The movie does suffer from being an origin story, which means that there's more of Cliff's getting used to the rocket pack than there is of his flying and being awesome with it, but the movie's still full of pulp homages and a lot of fun. Somewhere between it and Sky Captain (which would have benefitted from The Rocketeer's practical effects) is the perfect pulp adventure movie.

Fleming: The Man Who Would Be Bond

Not so much a biopic as a heavily fictionalized version of Fleming's life and how various events from it may have inspired aspects of James Bond's. I wouldn't give a lot of credence to the connections it draws, but they're interesting analogues and fun to wonder about. Beyond that, Fleming mixes WWII spy drama with tragic romance in a compelling way and also nails my impression of the author as an enormous butthole who also happened to be completely charming. I disliked him immensely while simultaneously feeling bad for him and wanting him to get better.

Psych, Season 1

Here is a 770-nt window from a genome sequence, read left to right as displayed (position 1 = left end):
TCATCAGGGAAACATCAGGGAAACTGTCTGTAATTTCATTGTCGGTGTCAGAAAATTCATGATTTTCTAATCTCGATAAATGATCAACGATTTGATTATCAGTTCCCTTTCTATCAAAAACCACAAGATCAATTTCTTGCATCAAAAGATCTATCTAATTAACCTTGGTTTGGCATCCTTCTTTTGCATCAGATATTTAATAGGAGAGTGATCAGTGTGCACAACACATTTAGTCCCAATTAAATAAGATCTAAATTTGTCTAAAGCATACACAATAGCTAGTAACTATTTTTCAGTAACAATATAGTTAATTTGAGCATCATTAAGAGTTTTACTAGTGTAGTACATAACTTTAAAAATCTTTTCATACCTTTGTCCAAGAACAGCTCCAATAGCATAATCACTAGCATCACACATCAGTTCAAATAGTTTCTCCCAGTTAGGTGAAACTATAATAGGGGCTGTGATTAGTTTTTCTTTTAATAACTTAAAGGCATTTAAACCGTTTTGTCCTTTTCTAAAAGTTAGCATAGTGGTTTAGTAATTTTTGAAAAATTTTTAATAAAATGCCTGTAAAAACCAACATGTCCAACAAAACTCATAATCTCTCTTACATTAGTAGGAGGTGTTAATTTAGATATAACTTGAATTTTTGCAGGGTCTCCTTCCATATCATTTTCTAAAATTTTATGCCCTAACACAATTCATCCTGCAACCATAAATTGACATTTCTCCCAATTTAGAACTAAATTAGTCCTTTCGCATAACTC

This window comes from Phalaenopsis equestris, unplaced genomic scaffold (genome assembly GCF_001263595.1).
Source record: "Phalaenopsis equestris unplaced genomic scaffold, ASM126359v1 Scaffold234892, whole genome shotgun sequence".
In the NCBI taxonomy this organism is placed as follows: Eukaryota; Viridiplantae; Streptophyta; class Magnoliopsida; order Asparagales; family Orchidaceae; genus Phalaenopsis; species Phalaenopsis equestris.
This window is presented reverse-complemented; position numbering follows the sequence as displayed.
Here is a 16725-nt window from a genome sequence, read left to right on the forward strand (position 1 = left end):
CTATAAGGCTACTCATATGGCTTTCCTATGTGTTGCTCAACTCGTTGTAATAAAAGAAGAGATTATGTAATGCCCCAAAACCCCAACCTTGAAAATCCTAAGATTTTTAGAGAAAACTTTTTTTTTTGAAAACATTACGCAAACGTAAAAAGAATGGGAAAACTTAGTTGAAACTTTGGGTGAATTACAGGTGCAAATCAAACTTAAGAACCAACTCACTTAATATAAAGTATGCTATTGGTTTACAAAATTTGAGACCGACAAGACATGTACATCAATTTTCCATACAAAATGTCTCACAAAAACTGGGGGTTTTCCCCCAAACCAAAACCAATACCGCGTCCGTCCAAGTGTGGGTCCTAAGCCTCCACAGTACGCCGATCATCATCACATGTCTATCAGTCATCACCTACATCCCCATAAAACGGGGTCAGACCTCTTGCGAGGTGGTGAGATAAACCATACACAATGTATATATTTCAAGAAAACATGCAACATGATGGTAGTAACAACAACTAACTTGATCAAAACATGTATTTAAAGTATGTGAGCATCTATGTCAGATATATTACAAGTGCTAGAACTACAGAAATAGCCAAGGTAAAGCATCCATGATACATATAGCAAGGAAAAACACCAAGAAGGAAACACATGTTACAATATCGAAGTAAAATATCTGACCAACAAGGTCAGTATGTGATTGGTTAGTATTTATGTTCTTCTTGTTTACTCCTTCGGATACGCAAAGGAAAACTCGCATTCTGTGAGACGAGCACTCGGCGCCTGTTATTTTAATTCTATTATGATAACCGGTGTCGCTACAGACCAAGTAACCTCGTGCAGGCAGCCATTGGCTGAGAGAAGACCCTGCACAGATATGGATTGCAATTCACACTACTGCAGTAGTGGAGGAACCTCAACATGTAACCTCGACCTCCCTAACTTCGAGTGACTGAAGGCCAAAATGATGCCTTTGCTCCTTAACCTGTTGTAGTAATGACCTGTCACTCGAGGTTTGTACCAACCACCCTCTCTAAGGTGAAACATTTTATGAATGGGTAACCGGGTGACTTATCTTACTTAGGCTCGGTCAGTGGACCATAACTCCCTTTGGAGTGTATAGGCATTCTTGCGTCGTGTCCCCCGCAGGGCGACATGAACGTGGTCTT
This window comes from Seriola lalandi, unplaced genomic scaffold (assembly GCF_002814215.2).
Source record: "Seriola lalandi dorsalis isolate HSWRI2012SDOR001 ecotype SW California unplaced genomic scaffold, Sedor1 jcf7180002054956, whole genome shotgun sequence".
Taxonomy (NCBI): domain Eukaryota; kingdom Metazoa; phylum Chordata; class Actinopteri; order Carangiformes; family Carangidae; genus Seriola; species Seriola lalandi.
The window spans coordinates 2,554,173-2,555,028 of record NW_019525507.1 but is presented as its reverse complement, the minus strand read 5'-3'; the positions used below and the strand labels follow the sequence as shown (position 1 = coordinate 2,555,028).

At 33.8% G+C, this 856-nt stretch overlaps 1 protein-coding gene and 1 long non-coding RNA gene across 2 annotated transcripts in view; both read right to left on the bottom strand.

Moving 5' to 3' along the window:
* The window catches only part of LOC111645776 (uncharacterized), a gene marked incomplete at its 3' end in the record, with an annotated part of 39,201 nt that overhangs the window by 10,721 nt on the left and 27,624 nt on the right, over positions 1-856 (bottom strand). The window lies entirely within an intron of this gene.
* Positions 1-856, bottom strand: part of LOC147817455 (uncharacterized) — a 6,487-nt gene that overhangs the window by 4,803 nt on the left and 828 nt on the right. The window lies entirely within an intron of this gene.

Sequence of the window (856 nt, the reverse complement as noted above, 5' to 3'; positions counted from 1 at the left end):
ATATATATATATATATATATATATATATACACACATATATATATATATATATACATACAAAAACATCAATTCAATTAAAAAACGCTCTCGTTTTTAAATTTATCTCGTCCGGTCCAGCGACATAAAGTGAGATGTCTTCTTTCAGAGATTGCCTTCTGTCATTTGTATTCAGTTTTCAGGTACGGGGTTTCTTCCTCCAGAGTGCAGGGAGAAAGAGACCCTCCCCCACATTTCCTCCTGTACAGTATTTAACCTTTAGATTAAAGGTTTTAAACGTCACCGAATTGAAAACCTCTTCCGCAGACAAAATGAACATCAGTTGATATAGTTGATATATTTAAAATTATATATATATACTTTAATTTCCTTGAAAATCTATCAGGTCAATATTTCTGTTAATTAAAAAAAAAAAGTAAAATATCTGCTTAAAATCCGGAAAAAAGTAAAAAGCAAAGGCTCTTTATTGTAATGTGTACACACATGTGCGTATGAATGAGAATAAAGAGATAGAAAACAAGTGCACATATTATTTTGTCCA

Finally, David and I started watching Psych. David had seen the pilot episode at a friend's house, but what got us into it last week was watching an episode of Castle with the friend we were staying with in Arizona. David wanted to see more Castle, but it's not streaming on Netflix, so I suggested Psych as an even better alternative. The mysteries and detective work are more clever than Castle and the banter is funnier. We'll be adding this to David's regular viewing schedule.


Erik Johnson Illustrator said...

A whole post about Nerd-to-dos. Clever.

I've seen this poster for Turn all over the place, its a great piece of design. Sounds like the show itself is something I should check. Jamie Bell has certainly come a long way since Billy Elliot.

Your issue with the Rocketeer movie as an origin story makes me think there needs to be a podcast about telling a good origin story, because it seems whenever a sequel comes up I hear someone say "well now that we've got the origin story out of the way..."

Fleming sounds a lot like the typical biopic, were someone you admire is presented as a jerk with a heart of gold.

Michael May said...

The thing about Fleming though is that I've always known he was a jerk. It comes through in his writing and the more I learn about him as a person, the less I like him. What I need help with is understanding why people actually put up with him and the mini-series does a great job of showing that.

If you and the Geek Fallout guys ever wanna talk origin stories, I'd love to join in. That would be fun to think about and discuss.

Erik Johnson Illustrator said...

I just need to figure out the components of an origin story and how it can be incorporated into a movie. Something more discussion based. Nerd Lunch is great with that sort of thing.


Related Posts with Thumbnails